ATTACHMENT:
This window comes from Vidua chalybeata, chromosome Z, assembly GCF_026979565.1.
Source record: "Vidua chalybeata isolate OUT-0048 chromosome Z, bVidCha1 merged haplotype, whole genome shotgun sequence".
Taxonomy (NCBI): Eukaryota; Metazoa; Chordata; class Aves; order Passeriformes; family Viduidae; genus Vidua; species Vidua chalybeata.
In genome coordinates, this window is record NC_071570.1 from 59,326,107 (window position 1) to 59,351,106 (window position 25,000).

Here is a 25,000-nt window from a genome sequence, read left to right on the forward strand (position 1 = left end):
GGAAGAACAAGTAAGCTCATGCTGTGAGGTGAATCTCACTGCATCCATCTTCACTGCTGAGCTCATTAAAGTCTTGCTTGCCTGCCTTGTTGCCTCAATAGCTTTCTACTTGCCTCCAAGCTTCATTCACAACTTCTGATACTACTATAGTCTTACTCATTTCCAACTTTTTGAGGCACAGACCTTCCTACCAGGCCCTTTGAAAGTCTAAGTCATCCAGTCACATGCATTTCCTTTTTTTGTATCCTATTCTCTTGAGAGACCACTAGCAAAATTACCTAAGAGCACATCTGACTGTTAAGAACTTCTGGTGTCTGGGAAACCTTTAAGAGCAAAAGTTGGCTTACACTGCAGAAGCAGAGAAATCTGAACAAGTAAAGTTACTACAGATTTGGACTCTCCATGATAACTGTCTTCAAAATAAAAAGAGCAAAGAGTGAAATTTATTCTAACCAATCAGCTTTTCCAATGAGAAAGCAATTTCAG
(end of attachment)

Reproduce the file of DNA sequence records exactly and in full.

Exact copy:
This window comes from Vidua chalybeata, chromosome Z, assembly GCF_026979565.1.
Source record: "Vidua chalybeata isolate OUT-0048 chromosome Z, bVidCha1 merged haplotype, whole genome shotgun sequence".
Taxonomy (NCBI): Eukaryota; Metazoa; Chordata; class Aves; order Passeriformes; family Viduidae; genus Vidua; species Vidua chalybeata.
In genome coordinates, this window is record NC_071570.1 from 59,326,107 (window position 1) to 59,351,106 (window position 25,000).

Here is a 25,000-nt window from a genome sequence, read left to right on the forward strand (position 1 = left end):
GGAAGAACAAGTAAGCTCATGCTGTGAGGTGAATCTCACTGCATCCATCTTCACTGCTGAGCTCATTAAAGTCTTGCTTGCCTGCCTTGTTGCCTCAATAGCTTTCTACTTGCCTCCAAGCTTCATTCACAACTTCTGATACTACTATAGTCTTACTCATTTCCAACTTTTTGAGGCACAGACCTTCCTACCAGGCCCTTTGAAAGTCTAAGTCATCCAGTCACATGCATTTCCTTTTTTTGTATCCTATTCTCTTGAGAGACCACTAGCAAAATTACCTAAGAGCACATCTGACTGTTAAGAACTTCTGGTGTCTGGGAAACCTTTAAGAGCAAAAGTTGGCTTACACTGCAGAAGCAGAGAAATCTGAACAAGTAAAGTTACTACAGATTTGGACTCTCCATGATAACTGTCTTCAAAATAAAAAGAGCAAAGAGTGAAATTTATTCTAACCAATCAGCTTTTCCAATGAGAAAGCAATTTCAG